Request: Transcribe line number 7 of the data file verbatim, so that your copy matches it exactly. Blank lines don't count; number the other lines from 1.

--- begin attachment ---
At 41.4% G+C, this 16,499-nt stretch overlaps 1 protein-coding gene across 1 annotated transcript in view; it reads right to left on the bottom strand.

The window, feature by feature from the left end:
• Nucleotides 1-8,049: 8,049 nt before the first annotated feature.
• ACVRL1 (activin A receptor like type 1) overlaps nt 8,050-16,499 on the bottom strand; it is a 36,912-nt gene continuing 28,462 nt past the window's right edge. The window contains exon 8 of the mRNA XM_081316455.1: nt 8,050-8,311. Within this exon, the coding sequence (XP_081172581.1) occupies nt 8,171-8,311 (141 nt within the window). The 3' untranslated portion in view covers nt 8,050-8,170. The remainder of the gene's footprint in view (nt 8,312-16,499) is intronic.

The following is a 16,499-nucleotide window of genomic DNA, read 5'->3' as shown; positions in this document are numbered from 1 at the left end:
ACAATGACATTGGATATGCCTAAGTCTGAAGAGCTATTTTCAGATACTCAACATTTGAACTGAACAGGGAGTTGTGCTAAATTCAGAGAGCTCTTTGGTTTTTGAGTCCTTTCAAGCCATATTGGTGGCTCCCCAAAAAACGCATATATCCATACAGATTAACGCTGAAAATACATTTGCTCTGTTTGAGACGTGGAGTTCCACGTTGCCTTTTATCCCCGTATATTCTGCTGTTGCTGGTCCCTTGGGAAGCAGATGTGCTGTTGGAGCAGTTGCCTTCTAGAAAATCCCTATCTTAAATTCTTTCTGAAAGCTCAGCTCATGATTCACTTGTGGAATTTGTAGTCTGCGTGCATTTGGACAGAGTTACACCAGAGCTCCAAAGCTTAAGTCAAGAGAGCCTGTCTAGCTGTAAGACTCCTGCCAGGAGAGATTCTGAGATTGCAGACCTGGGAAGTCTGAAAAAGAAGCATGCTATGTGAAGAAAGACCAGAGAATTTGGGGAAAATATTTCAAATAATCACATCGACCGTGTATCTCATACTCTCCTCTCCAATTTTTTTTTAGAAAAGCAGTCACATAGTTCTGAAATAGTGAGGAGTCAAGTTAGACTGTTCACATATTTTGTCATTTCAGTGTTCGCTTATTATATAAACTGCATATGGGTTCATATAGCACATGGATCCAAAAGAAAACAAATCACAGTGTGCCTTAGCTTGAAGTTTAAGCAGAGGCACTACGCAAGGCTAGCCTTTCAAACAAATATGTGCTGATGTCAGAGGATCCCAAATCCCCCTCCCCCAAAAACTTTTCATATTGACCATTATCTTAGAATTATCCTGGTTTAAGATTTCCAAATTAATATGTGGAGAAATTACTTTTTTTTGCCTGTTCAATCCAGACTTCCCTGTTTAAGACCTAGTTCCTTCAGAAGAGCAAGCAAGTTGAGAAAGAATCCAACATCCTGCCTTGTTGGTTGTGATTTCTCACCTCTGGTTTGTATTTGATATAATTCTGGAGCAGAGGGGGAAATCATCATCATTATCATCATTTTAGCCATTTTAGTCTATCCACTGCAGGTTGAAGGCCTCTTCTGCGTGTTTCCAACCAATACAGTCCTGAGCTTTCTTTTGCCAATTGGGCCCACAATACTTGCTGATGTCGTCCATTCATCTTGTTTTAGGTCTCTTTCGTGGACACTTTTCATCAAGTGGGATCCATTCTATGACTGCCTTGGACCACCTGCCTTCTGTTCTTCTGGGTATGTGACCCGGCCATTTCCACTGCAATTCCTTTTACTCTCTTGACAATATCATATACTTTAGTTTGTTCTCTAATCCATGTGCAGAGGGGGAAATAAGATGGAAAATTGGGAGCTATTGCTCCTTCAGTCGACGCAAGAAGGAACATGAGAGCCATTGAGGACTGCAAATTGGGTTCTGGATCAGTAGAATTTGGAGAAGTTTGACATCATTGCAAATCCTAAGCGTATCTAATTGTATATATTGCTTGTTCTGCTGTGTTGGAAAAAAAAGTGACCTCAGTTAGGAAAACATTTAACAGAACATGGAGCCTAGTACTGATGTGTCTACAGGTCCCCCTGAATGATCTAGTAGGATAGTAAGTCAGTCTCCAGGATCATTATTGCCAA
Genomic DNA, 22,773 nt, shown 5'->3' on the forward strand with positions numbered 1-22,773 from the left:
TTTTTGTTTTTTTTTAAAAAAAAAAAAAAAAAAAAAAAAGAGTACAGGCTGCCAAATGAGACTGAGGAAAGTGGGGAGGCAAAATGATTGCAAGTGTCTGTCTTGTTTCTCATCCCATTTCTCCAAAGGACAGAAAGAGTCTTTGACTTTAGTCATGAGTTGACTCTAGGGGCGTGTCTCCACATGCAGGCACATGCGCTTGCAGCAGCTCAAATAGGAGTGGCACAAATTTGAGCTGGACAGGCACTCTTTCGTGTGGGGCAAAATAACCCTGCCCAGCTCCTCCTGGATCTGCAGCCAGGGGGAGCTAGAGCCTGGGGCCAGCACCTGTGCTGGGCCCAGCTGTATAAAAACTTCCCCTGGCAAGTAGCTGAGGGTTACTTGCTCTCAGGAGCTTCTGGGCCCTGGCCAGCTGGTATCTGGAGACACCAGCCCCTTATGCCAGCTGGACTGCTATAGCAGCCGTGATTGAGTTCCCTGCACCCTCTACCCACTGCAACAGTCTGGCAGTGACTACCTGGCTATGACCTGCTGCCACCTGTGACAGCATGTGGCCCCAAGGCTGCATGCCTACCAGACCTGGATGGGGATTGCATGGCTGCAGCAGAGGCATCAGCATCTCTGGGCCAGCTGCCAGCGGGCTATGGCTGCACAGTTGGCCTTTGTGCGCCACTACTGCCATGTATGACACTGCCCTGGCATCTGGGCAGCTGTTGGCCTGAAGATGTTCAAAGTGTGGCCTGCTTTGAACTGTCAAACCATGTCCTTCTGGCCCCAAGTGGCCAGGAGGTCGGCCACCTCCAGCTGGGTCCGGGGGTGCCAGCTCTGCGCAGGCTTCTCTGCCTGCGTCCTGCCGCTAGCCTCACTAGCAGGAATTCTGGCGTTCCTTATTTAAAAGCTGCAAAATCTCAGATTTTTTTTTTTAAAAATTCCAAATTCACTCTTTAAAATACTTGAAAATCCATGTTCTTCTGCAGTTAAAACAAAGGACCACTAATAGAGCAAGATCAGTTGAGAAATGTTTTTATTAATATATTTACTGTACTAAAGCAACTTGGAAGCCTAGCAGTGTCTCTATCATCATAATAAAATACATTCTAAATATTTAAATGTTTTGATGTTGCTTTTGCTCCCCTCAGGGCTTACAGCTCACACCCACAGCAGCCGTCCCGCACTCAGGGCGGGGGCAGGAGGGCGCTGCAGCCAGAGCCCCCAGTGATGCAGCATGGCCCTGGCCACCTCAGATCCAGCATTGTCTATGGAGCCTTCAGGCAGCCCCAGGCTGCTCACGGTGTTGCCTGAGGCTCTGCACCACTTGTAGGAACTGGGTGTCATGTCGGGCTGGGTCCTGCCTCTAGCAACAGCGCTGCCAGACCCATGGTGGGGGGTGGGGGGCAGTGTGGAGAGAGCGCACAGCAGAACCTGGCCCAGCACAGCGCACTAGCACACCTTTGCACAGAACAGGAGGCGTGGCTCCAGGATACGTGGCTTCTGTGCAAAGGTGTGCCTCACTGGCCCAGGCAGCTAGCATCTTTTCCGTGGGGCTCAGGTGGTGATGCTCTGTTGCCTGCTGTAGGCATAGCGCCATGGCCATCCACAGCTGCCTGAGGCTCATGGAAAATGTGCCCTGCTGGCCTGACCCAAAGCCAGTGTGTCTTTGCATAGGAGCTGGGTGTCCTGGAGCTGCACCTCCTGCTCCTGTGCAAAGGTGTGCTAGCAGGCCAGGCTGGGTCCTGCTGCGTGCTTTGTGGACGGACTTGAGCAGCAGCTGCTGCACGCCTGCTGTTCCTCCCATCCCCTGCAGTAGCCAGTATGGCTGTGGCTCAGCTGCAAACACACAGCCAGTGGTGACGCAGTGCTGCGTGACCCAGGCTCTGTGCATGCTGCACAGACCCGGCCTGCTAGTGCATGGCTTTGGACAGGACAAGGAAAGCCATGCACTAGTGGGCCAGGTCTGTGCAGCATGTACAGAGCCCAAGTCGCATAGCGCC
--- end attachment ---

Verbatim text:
Genomic DNA, 22,773 nt, shown 5'->3' on the forward strand with positions numbered 1-22,773 from the left: